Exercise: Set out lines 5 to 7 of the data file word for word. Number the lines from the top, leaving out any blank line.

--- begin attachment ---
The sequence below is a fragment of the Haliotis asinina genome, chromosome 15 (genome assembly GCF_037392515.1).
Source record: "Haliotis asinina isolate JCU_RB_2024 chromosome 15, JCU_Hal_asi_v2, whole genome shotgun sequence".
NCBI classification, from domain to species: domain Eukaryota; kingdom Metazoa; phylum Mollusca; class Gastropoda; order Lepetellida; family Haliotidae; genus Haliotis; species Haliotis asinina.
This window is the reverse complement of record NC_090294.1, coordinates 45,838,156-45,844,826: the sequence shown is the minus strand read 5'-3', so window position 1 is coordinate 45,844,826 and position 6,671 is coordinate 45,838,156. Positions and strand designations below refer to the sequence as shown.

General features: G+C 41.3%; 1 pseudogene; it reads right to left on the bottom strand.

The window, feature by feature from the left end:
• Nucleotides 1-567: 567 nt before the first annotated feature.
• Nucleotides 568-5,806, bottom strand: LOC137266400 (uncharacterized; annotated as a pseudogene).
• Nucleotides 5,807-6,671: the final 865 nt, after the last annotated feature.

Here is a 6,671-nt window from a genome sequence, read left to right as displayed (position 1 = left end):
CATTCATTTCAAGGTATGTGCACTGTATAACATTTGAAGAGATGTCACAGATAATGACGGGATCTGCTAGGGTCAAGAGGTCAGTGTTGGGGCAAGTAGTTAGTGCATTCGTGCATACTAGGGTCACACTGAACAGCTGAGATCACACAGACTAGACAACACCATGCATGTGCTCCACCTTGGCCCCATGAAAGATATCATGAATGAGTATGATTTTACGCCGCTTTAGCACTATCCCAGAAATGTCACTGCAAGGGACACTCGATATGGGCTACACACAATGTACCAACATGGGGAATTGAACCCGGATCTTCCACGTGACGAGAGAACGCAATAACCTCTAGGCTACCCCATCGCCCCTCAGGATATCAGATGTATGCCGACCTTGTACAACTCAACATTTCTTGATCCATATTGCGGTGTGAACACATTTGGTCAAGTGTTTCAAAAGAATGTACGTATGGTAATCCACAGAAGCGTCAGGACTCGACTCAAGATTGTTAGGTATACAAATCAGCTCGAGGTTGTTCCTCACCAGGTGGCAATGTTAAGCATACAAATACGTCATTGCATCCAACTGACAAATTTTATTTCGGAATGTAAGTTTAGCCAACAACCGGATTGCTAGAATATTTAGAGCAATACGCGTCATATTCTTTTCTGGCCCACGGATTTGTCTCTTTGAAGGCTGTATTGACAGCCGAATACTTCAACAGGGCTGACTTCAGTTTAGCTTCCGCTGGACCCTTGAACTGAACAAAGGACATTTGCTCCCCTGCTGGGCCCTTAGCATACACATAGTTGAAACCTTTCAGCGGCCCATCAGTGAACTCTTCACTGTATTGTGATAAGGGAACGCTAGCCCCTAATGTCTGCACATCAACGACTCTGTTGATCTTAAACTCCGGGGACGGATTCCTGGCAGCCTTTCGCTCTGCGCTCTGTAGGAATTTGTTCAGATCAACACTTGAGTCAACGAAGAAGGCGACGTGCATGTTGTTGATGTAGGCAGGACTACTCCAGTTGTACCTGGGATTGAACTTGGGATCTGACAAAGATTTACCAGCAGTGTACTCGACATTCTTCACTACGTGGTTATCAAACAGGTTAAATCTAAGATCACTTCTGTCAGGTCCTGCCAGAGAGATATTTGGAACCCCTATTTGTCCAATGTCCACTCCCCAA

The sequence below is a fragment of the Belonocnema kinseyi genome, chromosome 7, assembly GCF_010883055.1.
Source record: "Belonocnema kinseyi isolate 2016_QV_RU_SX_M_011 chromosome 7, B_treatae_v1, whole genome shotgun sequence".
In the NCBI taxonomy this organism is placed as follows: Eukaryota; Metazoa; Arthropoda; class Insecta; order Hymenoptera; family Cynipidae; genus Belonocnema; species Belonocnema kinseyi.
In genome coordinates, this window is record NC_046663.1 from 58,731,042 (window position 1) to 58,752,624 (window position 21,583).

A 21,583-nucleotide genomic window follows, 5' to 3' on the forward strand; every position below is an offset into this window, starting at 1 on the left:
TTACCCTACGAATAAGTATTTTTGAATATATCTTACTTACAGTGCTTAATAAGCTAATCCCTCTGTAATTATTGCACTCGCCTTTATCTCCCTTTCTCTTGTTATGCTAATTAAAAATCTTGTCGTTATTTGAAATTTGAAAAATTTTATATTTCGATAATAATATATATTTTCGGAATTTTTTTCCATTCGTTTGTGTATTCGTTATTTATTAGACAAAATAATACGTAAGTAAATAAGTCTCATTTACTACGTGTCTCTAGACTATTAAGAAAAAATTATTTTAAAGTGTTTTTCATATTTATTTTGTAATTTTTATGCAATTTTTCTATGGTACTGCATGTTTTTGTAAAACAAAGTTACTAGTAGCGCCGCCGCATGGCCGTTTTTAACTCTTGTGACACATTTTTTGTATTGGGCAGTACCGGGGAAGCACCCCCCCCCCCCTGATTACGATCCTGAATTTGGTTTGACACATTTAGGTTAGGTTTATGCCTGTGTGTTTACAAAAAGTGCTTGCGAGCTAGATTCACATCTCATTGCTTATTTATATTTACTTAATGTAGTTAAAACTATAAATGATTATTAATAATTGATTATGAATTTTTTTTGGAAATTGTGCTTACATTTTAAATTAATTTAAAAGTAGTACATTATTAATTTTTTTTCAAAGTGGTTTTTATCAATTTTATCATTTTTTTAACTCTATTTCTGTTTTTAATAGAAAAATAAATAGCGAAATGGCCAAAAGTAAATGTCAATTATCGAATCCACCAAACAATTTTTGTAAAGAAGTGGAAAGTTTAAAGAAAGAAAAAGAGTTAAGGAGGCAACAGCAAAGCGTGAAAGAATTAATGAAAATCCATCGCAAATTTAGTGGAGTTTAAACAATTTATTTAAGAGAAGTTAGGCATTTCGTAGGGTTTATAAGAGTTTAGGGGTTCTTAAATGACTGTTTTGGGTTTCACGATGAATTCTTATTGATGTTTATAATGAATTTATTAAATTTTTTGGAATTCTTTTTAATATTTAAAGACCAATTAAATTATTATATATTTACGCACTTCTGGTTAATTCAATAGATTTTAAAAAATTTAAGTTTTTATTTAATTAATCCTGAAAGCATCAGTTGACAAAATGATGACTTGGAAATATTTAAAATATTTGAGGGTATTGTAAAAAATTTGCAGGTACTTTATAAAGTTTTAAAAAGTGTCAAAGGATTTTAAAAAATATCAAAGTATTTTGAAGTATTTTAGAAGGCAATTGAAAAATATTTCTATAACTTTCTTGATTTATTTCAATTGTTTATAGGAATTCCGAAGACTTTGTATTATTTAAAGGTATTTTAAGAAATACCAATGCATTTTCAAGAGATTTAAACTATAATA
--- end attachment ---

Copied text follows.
General features: G+C 41.3%; 1 pseudogene; it reads right to left on the bottom strand.

The window, feature by feature from the left end:
• Nucleotides 1-567: 567 nt before the first annotated feature.